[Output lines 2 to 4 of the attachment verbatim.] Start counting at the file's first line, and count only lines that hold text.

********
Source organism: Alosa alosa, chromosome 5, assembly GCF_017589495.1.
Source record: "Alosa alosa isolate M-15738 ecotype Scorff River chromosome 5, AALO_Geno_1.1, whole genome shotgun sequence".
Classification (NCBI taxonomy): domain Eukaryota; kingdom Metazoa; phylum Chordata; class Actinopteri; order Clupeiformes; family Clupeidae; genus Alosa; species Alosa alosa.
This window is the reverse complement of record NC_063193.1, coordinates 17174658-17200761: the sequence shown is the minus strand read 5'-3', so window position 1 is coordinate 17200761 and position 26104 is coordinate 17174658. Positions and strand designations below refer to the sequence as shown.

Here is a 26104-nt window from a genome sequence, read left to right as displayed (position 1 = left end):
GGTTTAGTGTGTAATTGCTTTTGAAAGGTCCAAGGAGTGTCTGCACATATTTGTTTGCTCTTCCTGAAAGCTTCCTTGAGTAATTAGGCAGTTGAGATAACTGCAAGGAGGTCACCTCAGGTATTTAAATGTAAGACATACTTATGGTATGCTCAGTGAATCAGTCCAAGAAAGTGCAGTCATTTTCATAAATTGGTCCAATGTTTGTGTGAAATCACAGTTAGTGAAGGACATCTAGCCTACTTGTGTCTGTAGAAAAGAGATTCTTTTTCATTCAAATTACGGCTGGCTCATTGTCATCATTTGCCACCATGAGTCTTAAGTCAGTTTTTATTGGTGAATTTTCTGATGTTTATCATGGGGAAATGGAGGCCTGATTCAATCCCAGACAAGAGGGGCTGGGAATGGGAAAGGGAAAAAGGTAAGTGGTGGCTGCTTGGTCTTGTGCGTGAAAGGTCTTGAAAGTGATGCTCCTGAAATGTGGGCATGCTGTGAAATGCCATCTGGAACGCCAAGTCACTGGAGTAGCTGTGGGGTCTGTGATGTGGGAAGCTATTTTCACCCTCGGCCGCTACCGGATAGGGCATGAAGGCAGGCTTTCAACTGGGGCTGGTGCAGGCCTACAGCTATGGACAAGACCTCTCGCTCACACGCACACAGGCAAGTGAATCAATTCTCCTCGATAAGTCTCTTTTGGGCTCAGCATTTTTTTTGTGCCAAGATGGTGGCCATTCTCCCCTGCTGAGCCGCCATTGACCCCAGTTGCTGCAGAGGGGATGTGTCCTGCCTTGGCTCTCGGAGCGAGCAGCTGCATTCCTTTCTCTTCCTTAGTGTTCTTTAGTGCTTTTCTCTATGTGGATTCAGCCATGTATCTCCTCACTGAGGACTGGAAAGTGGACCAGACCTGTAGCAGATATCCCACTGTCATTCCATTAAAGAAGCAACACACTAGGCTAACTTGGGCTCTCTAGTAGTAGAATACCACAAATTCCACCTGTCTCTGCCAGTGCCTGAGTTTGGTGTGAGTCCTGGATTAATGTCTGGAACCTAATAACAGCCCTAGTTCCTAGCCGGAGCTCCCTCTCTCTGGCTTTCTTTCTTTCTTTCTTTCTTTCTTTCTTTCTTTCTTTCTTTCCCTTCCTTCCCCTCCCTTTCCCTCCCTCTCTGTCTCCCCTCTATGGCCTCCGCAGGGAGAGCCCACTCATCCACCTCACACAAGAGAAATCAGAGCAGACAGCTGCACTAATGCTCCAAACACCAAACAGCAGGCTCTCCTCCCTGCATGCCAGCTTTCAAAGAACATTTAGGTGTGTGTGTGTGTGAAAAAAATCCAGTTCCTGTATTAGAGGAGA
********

Source record: "Alosa alosa isolate M-15738 ecotype Scorff River chromosome 5, AALO_Geno_1.1, whole genome shotgun sequence".
Classification (NCBI taxonomy): domain Eukaryota; kingdom Metazoa; phylum Chordata; class Actinopteri; order Clupeiformes; family Clupeidae; genus Alosa; species Alosa alosa.
This window is the reverse complement of record NC_063193.1, coordinates 17174658-17200761: the sequence shown is the minus strand read 5'-3', so window position 1 is coordinate 17200761 and position 26104 is coordinate 17174658. Positions and strand designations below refer to the sequence as shown.